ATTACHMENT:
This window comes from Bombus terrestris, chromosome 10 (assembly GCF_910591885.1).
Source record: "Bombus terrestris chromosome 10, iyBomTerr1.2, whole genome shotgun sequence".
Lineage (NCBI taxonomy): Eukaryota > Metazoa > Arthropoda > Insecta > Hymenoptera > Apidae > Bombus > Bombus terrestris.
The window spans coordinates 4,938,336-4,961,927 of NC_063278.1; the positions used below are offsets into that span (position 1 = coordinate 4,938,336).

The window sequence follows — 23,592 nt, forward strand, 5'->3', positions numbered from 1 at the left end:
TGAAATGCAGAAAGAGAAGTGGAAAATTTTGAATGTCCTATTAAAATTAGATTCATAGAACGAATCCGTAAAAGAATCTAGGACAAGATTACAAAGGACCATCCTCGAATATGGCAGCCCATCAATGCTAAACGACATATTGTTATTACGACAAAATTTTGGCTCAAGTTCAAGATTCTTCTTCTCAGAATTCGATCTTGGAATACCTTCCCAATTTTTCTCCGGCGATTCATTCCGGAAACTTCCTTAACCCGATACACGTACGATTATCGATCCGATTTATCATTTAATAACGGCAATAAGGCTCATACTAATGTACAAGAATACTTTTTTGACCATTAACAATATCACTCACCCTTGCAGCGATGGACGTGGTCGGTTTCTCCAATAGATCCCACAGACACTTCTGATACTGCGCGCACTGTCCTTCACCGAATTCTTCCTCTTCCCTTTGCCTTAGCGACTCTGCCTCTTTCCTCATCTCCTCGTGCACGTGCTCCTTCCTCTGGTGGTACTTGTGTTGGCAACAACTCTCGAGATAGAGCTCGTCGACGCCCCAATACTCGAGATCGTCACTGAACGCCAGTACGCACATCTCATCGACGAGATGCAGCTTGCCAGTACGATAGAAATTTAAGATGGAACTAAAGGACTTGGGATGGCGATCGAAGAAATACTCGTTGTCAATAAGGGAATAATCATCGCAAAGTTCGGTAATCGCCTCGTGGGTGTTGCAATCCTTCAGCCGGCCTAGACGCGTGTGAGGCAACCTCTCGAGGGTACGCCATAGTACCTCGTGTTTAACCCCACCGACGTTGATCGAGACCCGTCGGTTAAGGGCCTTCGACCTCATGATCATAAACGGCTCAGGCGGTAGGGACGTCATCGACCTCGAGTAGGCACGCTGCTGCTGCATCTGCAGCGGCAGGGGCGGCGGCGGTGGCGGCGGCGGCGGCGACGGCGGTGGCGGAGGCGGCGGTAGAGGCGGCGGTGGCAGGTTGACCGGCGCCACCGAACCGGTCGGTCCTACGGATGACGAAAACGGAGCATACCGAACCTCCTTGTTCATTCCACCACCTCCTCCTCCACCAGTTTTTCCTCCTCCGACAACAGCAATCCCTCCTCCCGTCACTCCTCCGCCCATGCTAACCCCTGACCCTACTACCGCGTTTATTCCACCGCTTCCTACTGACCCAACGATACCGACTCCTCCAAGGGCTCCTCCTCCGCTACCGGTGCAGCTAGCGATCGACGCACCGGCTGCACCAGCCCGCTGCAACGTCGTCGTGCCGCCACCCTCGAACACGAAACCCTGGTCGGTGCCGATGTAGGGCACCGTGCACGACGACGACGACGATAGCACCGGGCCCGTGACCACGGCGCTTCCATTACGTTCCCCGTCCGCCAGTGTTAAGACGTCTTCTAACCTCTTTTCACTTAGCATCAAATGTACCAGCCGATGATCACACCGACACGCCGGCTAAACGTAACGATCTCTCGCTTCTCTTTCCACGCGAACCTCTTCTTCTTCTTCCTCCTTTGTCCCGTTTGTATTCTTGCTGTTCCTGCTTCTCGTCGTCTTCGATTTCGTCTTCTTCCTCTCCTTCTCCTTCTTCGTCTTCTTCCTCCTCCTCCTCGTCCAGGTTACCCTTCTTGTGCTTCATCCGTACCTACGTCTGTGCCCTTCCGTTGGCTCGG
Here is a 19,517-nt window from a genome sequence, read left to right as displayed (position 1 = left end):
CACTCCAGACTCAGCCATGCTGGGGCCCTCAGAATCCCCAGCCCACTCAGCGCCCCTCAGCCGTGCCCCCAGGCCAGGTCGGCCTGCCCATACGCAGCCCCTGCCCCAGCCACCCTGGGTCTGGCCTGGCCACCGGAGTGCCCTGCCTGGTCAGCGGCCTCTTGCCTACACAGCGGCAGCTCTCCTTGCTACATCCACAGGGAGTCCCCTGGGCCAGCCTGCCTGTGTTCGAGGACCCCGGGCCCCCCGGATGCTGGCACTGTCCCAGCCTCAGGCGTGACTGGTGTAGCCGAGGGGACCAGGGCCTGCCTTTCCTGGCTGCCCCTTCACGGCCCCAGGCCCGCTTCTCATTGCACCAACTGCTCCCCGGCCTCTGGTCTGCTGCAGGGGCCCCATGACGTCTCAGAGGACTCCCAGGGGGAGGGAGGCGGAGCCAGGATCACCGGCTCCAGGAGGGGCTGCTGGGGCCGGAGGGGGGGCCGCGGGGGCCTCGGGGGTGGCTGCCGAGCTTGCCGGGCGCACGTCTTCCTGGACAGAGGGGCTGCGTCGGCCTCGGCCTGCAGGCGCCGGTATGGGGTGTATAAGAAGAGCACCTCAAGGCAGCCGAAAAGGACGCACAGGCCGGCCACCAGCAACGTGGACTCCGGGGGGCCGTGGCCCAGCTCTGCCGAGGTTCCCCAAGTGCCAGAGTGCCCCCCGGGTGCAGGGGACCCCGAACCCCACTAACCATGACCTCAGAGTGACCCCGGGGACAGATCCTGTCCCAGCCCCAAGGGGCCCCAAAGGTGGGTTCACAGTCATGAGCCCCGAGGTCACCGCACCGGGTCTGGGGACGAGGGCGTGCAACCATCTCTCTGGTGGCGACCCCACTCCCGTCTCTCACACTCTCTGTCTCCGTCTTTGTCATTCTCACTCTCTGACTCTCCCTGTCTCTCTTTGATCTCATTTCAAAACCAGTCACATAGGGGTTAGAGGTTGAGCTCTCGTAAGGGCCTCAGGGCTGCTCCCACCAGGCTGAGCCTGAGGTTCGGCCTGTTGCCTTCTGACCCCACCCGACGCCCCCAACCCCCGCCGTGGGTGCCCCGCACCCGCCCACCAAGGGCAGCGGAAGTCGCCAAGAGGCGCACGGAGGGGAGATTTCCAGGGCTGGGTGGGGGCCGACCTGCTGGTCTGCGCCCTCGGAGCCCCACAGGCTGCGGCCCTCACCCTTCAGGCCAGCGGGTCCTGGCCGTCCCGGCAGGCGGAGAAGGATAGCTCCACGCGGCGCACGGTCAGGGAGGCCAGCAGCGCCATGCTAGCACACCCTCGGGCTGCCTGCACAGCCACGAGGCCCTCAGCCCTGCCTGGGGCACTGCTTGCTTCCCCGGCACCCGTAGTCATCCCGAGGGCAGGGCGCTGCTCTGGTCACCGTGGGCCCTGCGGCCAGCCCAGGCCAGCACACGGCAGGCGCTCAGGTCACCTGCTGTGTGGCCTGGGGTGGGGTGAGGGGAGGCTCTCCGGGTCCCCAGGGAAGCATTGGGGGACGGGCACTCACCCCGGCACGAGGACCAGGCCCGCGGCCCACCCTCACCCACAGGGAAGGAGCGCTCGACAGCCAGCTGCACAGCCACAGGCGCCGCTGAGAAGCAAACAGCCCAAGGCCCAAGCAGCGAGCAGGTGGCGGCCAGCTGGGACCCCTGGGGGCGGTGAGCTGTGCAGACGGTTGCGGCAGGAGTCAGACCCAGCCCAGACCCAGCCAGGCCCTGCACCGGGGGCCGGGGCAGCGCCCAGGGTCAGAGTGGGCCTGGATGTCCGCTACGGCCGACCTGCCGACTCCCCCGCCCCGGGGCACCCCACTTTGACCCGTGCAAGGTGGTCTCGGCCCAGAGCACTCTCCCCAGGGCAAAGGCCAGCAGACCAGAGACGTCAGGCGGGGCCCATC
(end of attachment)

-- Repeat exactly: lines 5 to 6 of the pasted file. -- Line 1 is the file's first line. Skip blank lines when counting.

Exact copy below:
The window sequence follows — 23,592 nt, forward strand, 5'->3', positions numbered from 1 at the left end:
TGAAATGCAGAAAGAGAAGTGGAAAATTTTGAATGTCCTATTAAAATTAGATTCATAGAACGAATCCGTAAAAGAATCTAGGACAAGATTACAAAGGACCATCCTCGAATATGGCAGCCCATCAATGCTAAACGACATATTGTTATTACGACAAAATTTTGGCTCAAGTTCAAGATTCTTCTTCTCAGAATTCGATCTTGGAATACCTTCCCAATTTTTCTCCGGCGATTCATTCCGGAAACTTCCTTAACCCGATACACGTACGATTATCGATCCGATTTATCATTTAATAACGGCAATAAGGCTCATACTAATGTACAAGAATACTTTTTTGACCATTAACAATATCACTCACCCTTGCAGCGATGGACGTGGTCGGTTTCTCCAATAGATCCCACAGACACTTCTGATACTGCGCGCACTGTCCTTCACCGAATTCTTCCTCTTCCCTTTGCCTTAGCGACTCTGCCTCTTTCCTCATCTCCTCGTGCACGTGCTCCTTCCTCTGGTGGTACTTGTGTTGGCAACAACTCTCGAGATAGAGCTCGTCGACGCCCCAATACTCGAGATCGTCACTGAACGCCAGTACGCACATCTCATCGACGAGATGCAGCTTGCCAGTACGATAGAAATTTAAGATGGAACTAAAGGACTTGGGATGGCGATCGAAGAAATACTCGTTGTCAATAAGGGAATAATCATCGCAAAGTTCGGTAATCGCCTCGTGGGTGTTGCAATCCTTCAGCCGGCCTAGACGCGTGTGAGGCAACCTCTCGAGGGTACGCCATAGTACCTCGTGTTTAACCCCACCGACGTTGATCGAGACCCGTCGGTTAAGGGCCTTCGACCTCATGATCATAAACGGCTCAGGCGGTAGGGACGTCATCGACCTCGAGTAGGCACGCTGCTGCTGCATCTGCAGCGGCAGGGGCGGCGGCGGTGGCGGCGGCGGCGGCGACGGCGGTGGCGGAGGCGGCGGTAGAGGCGGCGGTGGCAGGTTGACCGGCGCCACCGAACCGGTCGGTCCTACGGATGACGAAAACGGAGCATACCGAACCTCCTTGTTCATTCCACCACCTCCTCCTCCACCAGTTTTTCCTCCTCCGACAACAGCAATCCCTCCTCCCGTCACTCCTCCGCCCATGCTAACCCCTGACCCTACTACCGCGTTTATTCCACCGCTTCCTACTGACCCAACGATACCGACTCCTCCAAGGGCTCCTCCTCCGCTACCGGTGCAGCTAGCGATCGACGCACCGGCTGCACCAGCCCGCTGCAACGTCGTCGTGCCGCCACCCTCGAACACGAAACCCTGGTCGGTGCCGATGTAGGGCACCGTGCACGACGACGACGACGATAGCACCGGGCCCGTGACCACGGCGCTTCCATTACGTTCCCCGTCCGCCAGTGTTAAGACGTCTTCTAACCTCTTTTCACTTAGCATCAAATGTACCAGCCGATGATCACACCGACACGCCGGCTAAACGTAACGATCTCTCGCTTCTCTTTCCACGCGAACCTCTTCTTCTTCTTCCTCCTTTGTCCCGTTTGTATTCTTGCTGTTCCTGCTTCTCGTCGTCTTCGATTTCGTCTTCTTCCTCTCCTTCTCCTTCTTCGTCTTCTTCCTCCTCCTCCTCGTCCAGGTTACCCTTCTTGTGCTTCATCCGTACCTACGTCTGTGCCCTTCCGTTGGCTCGG